“Inspiration is for amateurs. The rest of us just show up and get to work. If you wait around for the clouds to part and a bolt of lightning to strike you in the brain, you are not going to make an awful lot of work. All the best ideas come out of the process; they come out of the work itself.” —Chuck Close
This notion expressed by Close speaks to the practicality and workmanship that lies beneath any great artist’s persona. We may perceive them as divinely inspired creators, but at the end of the day, artists are doing a job. They show up to work every day—the same as anyone else—except their workspace is a studio, not an office.
The balance between practicality and whimsy, intuition and planning, was a central point of consideration among the jewelry artists –– Isabelle Posillico, Diana Ferguson and Michael McRae –– featured in this Art Discovery discussion.
Isabelle Posillico has a background in interior architecture, which has indeed influenced her approach to jewelry making. She often sketches her designs before she begins working with the raw materials.
Architectural shapes and dimensions inform her pieces: “I [am] trying to make something more 3-dimensional that [has] some volume to it,” she said.
Like an architect, Posillico also has to consider the functionality of her pieces. “As a jeweler, I like to have things that are actually practical to wear, that are functional, that aren’t too heavy,” she said.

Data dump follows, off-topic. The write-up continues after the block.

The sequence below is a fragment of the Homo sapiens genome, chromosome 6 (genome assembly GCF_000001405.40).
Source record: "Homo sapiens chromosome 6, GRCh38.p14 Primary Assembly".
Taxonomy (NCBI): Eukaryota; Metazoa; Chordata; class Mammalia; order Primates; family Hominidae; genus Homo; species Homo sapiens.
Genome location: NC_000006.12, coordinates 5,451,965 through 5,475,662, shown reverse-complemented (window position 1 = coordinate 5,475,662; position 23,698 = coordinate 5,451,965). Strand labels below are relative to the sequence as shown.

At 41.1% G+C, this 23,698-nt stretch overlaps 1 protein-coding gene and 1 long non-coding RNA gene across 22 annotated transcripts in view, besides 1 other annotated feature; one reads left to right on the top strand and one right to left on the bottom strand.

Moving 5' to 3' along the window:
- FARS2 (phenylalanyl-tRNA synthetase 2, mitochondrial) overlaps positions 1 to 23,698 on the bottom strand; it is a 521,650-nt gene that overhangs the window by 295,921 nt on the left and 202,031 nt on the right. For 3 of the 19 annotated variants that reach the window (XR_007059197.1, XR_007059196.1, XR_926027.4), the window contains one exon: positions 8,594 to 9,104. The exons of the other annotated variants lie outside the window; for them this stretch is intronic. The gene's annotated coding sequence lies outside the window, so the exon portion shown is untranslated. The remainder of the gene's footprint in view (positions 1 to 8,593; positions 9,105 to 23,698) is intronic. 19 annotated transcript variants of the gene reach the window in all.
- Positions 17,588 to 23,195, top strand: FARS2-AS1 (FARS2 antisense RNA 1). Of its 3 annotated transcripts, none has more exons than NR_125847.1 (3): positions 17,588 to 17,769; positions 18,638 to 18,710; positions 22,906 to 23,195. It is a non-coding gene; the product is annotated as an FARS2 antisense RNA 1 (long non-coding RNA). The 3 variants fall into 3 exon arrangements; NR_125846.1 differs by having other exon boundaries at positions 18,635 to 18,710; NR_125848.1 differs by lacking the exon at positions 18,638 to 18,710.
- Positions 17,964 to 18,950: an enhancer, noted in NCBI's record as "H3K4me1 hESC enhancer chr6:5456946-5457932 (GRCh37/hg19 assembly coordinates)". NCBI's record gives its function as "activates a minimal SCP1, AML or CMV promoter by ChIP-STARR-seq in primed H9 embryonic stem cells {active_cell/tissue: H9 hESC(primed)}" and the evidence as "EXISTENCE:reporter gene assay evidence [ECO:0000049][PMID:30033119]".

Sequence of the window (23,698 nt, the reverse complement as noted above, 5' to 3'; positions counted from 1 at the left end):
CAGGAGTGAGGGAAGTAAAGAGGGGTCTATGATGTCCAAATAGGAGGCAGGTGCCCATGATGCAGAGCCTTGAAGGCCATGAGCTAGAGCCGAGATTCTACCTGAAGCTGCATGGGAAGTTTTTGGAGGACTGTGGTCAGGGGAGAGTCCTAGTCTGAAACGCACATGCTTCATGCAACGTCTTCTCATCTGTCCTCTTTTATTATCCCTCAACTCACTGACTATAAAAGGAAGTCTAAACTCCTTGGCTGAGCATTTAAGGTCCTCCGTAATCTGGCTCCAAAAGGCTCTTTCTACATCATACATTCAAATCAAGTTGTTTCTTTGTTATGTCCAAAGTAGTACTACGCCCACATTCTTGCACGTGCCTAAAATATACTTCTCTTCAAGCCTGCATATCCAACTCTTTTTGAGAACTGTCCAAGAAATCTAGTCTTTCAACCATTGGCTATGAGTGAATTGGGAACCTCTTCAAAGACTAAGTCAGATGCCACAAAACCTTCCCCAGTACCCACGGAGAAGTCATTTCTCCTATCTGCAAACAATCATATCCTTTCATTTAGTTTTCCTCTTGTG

While Diana Ferguson’s background is in marketing, her beadwork pieces become like works of structural engineering as she plays with string tension to add volume and dimension to her woven pieces.
“I’m interested in physics and structure,” she noted. “A lot of my inspiration has come from contemporary geometric beadwork, which is very involved with physical structures.”
Michael McRae infuses texture into his pieces in a way that is influenced by his background as a photographer. “One of the main jobs as a photographer is to declutter or make sense of all the lines, all the intersections, all the contrast, all the colors and try to bring that down to a simpler form…something that’s a little more focused or cohesive,” he said.
He aims to bring a similar sense of order to his jewelry creations. McRae rarely wastes any of his materials, hanging onto scraps and waiting for them to spark inspiration on future pieces.
Ferguson speaks of having a similar balance of planning and spontaneity present in her creative process. “Often my work has some synchronicity involved in it, just following what happens and taking the direction of the piece. Each step inspires me to the next step.”
Fortunately, jewelry is more forgiving than architecture in this regard. There is more room to play and explore once the creative process begins when you are crafting a piece to be worn, rather than a building that must respect the realities of physics.
Posillico speaks of the joy of finding solutions as she progresses in her work. She begins with a sketch and linework and then moves onto soldering pieces together. Sometimes, though, once the soldering has begun, she finds herself questioning where she will be able to fit a stone or gem.
That’s where her mix of intuition and expertise comes in handy. This is her life’s work, and she has the wisdom to sit back, let the piece speak to her, and find a way to move the process forward. No lightning bolt, just hard work and commitment, day after day.
Watch the replay here: